Word of the DayMonday, September 16, 2002
\red-uh-VY-vuhs; -VEE-\ , adjective;
Living again; brought back to life; revived; restored.
Augustine redivivus, R. contends, would find in the history of the present century confirmation of his pessimistic views of human nature.
-- Roland J. Teske, "Augustine: Ancient Thought Baptized", Theological Studies, June 1, 1995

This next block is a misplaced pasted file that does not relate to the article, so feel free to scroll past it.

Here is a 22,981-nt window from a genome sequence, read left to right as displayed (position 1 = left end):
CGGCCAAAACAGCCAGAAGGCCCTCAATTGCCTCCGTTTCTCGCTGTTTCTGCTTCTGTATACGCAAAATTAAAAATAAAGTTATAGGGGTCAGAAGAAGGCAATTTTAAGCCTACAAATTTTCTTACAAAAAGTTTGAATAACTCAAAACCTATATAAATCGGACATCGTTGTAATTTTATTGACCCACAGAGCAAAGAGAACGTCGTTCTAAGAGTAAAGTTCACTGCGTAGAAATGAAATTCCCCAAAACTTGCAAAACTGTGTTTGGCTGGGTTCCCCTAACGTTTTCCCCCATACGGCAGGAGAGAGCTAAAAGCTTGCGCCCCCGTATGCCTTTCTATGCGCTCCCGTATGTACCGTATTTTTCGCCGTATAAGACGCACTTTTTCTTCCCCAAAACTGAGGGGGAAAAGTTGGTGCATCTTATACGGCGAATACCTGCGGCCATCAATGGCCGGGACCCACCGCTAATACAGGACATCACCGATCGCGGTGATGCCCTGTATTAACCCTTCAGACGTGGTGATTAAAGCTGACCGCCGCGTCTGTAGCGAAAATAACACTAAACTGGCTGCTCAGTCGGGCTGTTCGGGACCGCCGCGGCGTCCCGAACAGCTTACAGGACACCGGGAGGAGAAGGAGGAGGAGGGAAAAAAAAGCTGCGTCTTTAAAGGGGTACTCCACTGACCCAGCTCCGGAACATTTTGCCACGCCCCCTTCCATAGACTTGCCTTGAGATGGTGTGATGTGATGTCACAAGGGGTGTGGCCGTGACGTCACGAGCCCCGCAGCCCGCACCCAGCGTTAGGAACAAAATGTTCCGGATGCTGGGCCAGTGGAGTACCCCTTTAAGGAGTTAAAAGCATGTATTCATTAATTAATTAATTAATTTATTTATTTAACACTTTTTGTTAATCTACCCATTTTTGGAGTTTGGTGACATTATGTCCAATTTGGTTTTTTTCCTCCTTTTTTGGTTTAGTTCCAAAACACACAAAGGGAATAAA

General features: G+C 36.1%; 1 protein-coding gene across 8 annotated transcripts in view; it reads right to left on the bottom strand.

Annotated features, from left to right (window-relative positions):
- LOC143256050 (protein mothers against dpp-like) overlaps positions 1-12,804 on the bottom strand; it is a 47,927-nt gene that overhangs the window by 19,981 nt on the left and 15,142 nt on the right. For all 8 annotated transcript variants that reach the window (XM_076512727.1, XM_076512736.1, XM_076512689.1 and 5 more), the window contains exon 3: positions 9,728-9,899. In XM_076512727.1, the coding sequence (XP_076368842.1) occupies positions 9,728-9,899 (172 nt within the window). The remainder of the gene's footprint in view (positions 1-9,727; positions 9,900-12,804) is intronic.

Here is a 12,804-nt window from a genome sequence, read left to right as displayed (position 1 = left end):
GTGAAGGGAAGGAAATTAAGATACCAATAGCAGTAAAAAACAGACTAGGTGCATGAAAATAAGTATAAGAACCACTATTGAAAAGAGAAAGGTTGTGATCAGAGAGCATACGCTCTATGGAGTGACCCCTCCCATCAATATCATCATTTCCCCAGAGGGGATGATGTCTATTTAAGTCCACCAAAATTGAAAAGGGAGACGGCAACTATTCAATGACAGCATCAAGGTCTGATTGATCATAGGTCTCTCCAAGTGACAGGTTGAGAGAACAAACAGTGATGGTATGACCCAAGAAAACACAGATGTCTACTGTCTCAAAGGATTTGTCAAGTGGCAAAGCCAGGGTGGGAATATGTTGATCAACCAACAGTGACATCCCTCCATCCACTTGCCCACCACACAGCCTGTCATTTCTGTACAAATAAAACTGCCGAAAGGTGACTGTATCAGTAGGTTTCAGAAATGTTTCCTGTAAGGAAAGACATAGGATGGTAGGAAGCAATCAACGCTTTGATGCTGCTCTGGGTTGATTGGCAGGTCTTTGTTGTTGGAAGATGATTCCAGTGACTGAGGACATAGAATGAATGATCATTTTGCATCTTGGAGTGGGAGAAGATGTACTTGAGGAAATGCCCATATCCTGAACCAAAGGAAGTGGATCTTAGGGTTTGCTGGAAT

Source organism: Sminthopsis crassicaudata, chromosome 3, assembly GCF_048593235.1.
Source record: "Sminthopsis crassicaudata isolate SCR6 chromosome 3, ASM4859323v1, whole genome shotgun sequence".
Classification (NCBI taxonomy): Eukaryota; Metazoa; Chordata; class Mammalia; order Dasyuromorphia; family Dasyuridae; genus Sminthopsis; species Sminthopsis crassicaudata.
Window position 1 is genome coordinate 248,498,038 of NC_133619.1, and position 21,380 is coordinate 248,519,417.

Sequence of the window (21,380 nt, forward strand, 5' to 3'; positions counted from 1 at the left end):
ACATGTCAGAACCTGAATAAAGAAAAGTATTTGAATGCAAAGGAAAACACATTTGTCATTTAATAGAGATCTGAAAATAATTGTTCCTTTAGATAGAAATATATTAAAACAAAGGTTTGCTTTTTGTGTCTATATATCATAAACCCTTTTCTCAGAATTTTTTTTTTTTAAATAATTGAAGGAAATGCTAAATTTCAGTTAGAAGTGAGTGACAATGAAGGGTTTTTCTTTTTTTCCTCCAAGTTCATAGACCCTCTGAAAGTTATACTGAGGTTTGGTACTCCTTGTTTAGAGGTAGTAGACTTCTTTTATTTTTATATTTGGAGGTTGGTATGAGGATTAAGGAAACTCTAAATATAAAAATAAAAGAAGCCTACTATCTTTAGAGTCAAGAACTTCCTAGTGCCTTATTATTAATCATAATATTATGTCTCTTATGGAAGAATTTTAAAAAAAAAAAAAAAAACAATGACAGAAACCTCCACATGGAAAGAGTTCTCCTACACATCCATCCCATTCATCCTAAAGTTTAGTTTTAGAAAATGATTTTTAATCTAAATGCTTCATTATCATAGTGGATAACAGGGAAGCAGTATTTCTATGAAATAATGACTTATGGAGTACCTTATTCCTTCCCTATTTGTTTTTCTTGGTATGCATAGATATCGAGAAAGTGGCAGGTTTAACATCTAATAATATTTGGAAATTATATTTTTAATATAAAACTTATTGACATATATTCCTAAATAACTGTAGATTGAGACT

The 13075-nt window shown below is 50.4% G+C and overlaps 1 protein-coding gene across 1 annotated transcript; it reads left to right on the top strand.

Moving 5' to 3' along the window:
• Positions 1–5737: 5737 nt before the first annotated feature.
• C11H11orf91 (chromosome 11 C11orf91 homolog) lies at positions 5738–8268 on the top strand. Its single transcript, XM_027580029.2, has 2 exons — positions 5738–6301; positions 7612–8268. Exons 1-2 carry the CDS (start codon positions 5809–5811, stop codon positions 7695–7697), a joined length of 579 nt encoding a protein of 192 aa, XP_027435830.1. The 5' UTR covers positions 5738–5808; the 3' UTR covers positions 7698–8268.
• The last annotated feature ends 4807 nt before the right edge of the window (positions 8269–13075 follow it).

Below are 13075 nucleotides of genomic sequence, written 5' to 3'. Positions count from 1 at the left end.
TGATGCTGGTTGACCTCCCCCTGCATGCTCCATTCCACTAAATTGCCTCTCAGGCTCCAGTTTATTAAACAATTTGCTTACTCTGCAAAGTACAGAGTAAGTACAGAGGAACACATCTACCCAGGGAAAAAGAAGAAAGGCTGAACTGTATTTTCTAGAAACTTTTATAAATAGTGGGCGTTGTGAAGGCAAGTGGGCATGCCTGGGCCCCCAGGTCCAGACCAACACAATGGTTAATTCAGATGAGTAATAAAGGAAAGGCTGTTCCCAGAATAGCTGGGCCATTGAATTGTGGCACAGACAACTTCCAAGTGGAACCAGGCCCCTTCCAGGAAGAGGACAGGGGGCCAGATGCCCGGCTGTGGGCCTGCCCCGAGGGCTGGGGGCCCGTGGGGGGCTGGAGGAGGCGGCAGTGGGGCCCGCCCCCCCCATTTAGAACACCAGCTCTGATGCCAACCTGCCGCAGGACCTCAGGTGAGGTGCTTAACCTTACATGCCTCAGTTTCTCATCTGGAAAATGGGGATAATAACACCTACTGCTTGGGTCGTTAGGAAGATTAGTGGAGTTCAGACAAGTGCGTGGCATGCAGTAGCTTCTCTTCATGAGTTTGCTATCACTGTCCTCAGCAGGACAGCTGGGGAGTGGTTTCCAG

She is the young Magda redivivus to the last degree, including the way she arches her eyebrow when she speaks.
-- Judith Dunford, "Exit Laughing", Newsday, May 8, 1994
As for Neeson -- of the nose-heavy, asymmetrical countenance and shrewdly darting, soul-searching eyes, he is a lopsided Gary Cooper redivivus -- hardly something to sneeze at.
-- John Simon, "Michael Collins", National Review, November 25, 1996
Redivivus comes from Latin, from the prefix red-, re-, "again" + vivus, "alive."
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